Today I was a substitute in a 9th grade AP Humanities class with lesson plans that asked me to present a PowerPoint, titled "Marigolds Style Analysis Structured Paragraph," that asked students to answer the following prompt:

Describe the voice of the narrator of Marigolds or Tuesday’s Siesta. Then, explain how the diction and imagery create this voice (Note: these are short stories by Eugene Eugenia Collier and Gabriel García Marquez respectively).

In the teacher's slides, it has a section defining tone in written composition as "an attitude of a writer toward a subject or an audience. Tone is generally conveyed through the choice of words or the viewpoint of a writer on a particular subject."

In preparing to present these slides to the class, I realized that I was confused about the relationship between "style analysis," "tone," and "voice." All terms that came up in the PowerPoint (and mentioned above). Researching on the internet I found a University of Maryland webpage stating that style is "mechanical or technical aspects of writing," voice is the "the unique worldview and word choices of the author," and tone is "the attitude conveyed in the writing and may encompass formality, objectivity, intimacy, and similar aspects." But this still confuses me. Didn't the teachers slides state that tone was an author's diction (i.e. word choice)? So why is the University of Maryland including "word choices" in its definition of voice and not tone?

In an article on Quick and Dirty Tips, the author briefly mentions at the bottom that tone can be seen as a subset of voice. Perhaps a relationship diagram could clear my confusion. Can anyone clearly define and explain the relationships between these three concepts?

P.S. I'm having trouble adding "voice" and "Style-Analysis" to this post.

  • You might like to visit Writing - this kind of question might be more appropriate there. Jan 6, 2016 at 11:12
  • Yes, I think you're right.
    – Voltron
    Jan 6, 2016 at 12:07

1 Answer 1


Here I venture beyond my area of expertise, but I think I can probly cope at the 9th grade level.

  • Style Analysis is a general term, referring to the kind of analytic study being done.
    What this is all talking about is "Style", but that's a hard word to pin down. Hence the Analysis.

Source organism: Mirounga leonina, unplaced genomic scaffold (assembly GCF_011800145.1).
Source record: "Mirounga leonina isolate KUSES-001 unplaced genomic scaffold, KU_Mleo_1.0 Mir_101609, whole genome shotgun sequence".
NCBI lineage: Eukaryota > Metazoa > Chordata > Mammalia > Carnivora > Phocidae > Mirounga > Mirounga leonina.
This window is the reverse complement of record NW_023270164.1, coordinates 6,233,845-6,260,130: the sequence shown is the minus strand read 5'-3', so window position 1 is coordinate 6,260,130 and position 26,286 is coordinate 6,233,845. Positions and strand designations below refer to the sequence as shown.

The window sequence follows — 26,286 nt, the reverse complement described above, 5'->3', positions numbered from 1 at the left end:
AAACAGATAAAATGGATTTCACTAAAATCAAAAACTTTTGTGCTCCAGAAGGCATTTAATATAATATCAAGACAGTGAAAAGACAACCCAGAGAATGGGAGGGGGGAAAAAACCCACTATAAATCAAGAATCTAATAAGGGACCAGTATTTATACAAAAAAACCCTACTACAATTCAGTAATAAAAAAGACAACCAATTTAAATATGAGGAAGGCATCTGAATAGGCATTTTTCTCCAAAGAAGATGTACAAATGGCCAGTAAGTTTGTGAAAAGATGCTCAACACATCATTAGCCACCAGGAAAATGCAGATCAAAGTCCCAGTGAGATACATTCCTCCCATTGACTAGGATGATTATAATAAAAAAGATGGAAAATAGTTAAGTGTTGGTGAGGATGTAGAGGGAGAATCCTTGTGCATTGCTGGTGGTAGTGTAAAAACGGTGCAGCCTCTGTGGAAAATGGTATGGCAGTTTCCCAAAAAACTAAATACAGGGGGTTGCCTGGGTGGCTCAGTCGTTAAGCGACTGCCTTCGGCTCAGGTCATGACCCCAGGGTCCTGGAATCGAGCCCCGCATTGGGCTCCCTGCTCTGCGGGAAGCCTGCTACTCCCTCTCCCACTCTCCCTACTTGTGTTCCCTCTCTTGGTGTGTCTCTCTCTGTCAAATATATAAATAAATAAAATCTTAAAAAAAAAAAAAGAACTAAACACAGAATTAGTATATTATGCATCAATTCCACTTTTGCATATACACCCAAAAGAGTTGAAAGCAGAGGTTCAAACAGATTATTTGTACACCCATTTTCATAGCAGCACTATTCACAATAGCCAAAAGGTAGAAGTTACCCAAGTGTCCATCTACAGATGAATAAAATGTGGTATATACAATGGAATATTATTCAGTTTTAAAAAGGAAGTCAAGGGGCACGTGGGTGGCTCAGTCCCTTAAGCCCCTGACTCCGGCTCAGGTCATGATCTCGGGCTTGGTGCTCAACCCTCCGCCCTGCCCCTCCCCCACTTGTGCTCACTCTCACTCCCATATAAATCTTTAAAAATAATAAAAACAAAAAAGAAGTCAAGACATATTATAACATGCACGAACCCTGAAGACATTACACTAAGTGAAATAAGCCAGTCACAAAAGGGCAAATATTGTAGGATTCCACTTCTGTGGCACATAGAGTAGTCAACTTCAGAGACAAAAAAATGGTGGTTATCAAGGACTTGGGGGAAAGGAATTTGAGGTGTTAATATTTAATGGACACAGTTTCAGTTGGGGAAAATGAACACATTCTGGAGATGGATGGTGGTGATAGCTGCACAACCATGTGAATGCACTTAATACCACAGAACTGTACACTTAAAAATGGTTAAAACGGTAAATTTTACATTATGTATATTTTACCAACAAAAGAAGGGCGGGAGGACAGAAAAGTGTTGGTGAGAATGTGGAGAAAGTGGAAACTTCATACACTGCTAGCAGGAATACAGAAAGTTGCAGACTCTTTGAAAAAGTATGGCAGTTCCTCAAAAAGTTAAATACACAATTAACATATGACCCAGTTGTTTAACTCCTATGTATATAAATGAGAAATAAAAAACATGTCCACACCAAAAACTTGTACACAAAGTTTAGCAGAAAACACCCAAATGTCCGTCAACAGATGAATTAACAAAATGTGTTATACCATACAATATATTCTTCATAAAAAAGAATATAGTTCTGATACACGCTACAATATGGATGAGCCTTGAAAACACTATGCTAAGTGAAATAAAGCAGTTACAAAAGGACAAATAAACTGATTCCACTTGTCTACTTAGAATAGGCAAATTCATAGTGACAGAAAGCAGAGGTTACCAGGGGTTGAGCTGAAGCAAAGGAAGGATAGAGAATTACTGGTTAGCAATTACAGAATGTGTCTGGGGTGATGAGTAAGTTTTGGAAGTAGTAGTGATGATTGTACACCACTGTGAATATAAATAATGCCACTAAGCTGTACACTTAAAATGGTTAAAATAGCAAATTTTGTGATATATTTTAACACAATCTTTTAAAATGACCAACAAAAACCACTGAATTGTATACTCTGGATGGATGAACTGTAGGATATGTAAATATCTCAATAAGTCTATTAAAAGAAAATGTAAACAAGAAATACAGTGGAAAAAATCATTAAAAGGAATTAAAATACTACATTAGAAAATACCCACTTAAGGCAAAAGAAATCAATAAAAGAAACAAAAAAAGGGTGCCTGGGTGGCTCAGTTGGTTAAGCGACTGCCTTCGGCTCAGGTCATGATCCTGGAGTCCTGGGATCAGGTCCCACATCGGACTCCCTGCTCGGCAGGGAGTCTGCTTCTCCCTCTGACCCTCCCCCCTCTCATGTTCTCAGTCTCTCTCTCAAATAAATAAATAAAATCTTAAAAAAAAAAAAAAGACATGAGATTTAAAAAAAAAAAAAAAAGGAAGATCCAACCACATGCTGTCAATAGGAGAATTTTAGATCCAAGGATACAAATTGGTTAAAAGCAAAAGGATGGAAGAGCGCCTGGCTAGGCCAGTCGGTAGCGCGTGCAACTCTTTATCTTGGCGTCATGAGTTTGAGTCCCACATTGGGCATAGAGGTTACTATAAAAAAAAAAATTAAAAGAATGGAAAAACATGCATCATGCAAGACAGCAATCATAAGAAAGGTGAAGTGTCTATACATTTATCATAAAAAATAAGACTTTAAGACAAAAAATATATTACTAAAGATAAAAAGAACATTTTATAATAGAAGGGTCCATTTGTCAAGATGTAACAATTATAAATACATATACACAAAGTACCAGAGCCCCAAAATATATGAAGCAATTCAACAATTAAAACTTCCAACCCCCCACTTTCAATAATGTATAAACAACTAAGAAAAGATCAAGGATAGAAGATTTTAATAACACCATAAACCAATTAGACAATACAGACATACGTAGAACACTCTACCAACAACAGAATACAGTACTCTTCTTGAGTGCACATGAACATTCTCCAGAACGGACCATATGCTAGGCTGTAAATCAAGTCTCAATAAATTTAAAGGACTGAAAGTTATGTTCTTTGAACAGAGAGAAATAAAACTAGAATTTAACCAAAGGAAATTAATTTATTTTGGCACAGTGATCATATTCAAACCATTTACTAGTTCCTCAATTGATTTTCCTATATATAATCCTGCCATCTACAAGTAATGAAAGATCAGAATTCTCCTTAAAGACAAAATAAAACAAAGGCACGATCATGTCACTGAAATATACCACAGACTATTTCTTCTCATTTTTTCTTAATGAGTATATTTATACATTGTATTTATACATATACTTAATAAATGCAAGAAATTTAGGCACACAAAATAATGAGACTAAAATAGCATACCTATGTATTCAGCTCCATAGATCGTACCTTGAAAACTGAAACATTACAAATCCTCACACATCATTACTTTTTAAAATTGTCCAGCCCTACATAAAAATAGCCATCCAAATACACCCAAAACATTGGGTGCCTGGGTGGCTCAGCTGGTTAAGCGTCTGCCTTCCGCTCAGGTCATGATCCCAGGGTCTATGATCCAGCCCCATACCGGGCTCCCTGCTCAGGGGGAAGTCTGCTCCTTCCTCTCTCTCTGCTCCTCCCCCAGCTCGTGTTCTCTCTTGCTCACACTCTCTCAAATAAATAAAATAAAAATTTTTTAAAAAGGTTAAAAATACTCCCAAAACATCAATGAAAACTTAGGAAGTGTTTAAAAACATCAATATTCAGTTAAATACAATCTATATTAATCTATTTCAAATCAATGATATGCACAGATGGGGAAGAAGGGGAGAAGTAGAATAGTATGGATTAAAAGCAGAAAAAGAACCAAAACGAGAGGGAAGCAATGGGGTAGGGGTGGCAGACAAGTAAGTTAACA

• Voice, in this context (but not in a grammatical context -- this is literature, not linguistics),
    refers to the voice one "hears" in the mind's ear when one reads. Many if not most fluent silent readers use their vocal production facilities to interpret what they read -- which is, after all, a representation of spoken language.
    However, this effect varies from reader to reader, since everyone learns to read in their own particular way, using whatever mental resources they please. When the effect exists, as it clearly does with some readers, it can convey all the pragmatic and affectual information that actual spoken language can. But it's a really hard thing to study, as you may imagine.

  • Tone is another word that has a literary usage and a linguistic usage (sound frequency);
    the literary usage shows up in expressions like I don't like your tone of voice, young man.
    That means 'I don't like (what I inferred from what you just said about) your attitude.'
    The ability to recognize tones that are ironic, sarcastic, angry, placating, bored, distracted, etc.
    is something everybody can do, and does do, constantly. In linguistics, this is pragmatics.
    But in literature, where you can't actually hear the voice, writers have a lot of tricks they
    can use to create the impression of "voice" in the reader. These tricks are what the lesson plan wants the students to think through and begin to talk about. It's not easy for 9th graders to be this objective; it requires them to recognize their reactions and link them to what caused them. Not simple. But worthwhile learning.

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